It was that play that pretty much cemented the fact that Shaf would be winning the Lehigh/Lafayette MVP trophy for the second straight year.  And though there was (and is) no way to know whether it's the final time the residents of the Lehigh Valley will be able to enjoy the exploits of Nick Shafnisky on a Lehigh Valley football field, it felt like it could very well be.

"At Whitehall, we saw already that he was a dynamic guy who even played defense and he was all over the field," Coen told Keith Groller of The Morning Call after the game. "He got thrown in there as a freshman and the stage was probably a little too big for him and it probably wasn't fair. But I've thought all along that he would develop.  [He and offensive coordinator Drew Folmar], their personalities fit well.  Drew, having played the quarterback position himself, understands a lot of what Nick goes through. But we were hard on him. I mean really hard.  But he's confident now and he's confident for the right reasons. Early on, he was a little bit of a 'me guy.' And what I mean is that in high school, he would say 'Ok, I'm just going to go out and do this.' But now, his confidence comes from the people around him and the coaching staff putting him in the right position. He's had tremendous development."

(Roshan Giyanani/Brown and White)
“I trust the heck out of my guys out there, the five guys in front of me every game,” Shafnisky also added. “And then you have our dangerous weapons like Troy (Pelletier), Gatlin (Casey), Trevor (Socarras), senior WR Derek Knott, sophomore RB Dom Bragalone, and junior RB Nana Amankwah-Ayeh showed you what he can do today. When you have all those guys, I guess it’s easy to be confident.”

The train was rolling now behind Shaf's brimming confidence.

Lafayette would get stopped on a 4th and 2 run in Lehigh territory, and the Mountain Hawk offense, unstoppable, drove 49 yards to another score, this time on the back of and exhausted-looking Bragalone, who grounded and pounded his way to a 3 yard touchdown run to make the score 31-7.

Lafayette would make one final gasp at making this a game, driving down to the Lehigh 2 yard line under a minute to play.  With 1st and goal at the 2, however, QB Drew Reed could not make the same type of play Shaf made earlier in the game.  An incompletion led to a half-ending 13 yard sack by Laquan Lambert, keeping the Leopards from scoring, and essentially making the second half a formality.


The energy of The Rivalry, usually played out with the fans in the stands and on the field of play, manifested itself in a strange, unusual way - during halftime.

Perhaps it was just the strange atmosphere in the world, or perhaps it was the lack of drama in the game, or perhaps it was a combination of both.  But Rivalry emotions had a lid on them until the halftime band performances.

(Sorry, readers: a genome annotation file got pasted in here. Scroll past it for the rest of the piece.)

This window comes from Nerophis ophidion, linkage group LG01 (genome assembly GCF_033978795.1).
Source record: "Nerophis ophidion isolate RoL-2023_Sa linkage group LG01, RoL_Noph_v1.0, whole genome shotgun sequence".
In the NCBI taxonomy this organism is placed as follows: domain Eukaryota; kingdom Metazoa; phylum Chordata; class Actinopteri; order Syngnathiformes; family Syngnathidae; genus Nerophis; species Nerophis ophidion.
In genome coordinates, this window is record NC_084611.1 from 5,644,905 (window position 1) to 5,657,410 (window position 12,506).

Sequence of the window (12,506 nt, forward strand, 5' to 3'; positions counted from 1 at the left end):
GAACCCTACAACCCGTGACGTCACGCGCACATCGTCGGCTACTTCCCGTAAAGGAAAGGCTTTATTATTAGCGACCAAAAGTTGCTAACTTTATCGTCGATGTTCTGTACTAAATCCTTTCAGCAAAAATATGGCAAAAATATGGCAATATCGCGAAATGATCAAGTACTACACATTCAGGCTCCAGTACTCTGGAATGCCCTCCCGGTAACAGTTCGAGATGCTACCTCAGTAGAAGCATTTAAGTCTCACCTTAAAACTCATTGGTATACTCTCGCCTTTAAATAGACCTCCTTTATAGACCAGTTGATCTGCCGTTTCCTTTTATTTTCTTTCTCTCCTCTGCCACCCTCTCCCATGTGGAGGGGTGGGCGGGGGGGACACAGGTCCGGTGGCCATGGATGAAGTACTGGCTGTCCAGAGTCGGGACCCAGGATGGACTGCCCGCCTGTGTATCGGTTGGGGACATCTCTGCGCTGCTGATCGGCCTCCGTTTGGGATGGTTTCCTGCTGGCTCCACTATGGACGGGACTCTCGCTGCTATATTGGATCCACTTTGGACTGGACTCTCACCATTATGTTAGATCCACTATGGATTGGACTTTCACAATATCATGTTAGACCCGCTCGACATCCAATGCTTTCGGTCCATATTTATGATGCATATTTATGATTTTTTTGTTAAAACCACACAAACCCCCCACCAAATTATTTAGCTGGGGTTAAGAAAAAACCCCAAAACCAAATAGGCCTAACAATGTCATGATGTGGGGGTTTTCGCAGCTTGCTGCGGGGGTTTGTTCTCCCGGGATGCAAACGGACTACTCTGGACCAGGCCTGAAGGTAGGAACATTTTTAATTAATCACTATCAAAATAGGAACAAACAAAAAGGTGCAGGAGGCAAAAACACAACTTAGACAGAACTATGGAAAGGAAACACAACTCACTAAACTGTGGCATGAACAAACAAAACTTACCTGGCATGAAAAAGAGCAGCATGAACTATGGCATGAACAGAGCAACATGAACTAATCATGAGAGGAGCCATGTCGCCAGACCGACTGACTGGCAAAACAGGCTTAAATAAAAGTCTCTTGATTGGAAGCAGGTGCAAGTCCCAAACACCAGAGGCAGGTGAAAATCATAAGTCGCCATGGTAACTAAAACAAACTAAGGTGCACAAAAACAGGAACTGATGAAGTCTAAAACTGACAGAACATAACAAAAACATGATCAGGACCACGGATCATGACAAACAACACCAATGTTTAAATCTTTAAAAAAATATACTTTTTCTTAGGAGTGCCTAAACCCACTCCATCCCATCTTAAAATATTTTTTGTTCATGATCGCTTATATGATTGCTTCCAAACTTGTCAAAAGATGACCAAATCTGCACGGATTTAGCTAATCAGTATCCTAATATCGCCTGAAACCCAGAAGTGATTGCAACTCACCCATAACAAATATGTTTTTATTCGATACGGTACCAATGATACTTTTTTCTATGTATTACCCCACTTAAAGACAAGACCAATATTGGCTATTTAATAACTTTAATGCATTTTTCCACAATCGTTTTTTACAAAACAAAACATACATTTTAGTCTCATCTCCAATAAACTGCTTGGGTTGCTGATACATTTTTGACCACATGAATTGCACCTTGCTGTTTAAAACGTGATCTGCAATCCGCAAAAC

Marching bands are an important part of the pageantry of college football.  It's not a coincidence that big-time FBS games focus a lot on crowd shots of the bands.  The soundtrack they provide and the exuberance of their members are a critical piece of the whole puzzle that is a college football game.

(Roshan Giyanani/Brown and White)
At smaller level FCS schools, though, band trips are frequently the first things to go when the financial folks say you need to cut costs.  Lehigh's Marching 97 made a lot of trips to away games this year, sometimes not as a full group, sometimes with money out of their own pockets, but that is generally unusual in a world where games are getting further and further afield.  A lot of times, there is no band, and if there is, there's generally only one halftime show for the home team.

Lehigh/Lafayette, in that way, is different.  Since the schools are only separated by 18 miles, it gives the opportunity for both bands to have halftime shows.  Lafayette's smaller band would go first, and Lehigh's larger, uniformed Marching 97 would go next.

The halftime show started innocuously enough.  Lafayette's tiny band came on the field, and did a simple march towards the Lafayette side of the crowd.  They played a few songs, standing in place.

After some time, though, it became clear they were going over.  And through the Lehigh fans standing in the stands, a strange thing happened - they started to notice.

As the clock wound down, Lafayette's band clearly trying to stall at this point, the Rivalry emotion poured out, egged on a bit by the frustrated Marching 97 members.  A dull roar became a big roar, actually shaking the camera used by the Marching 97 to tape their performance.

Maybe it was because the Rivalry energy had nowhere to go.  Maybe it was because everyone was walking on eggshells.  But suddenly, that didn't matter.  All the energy game forth from the stands.  Lehigh fans had had enough of the gamesmanship.  The Marching 97 would march them off the field, and there's nothing that Lafayette's band was going to be able to do about it.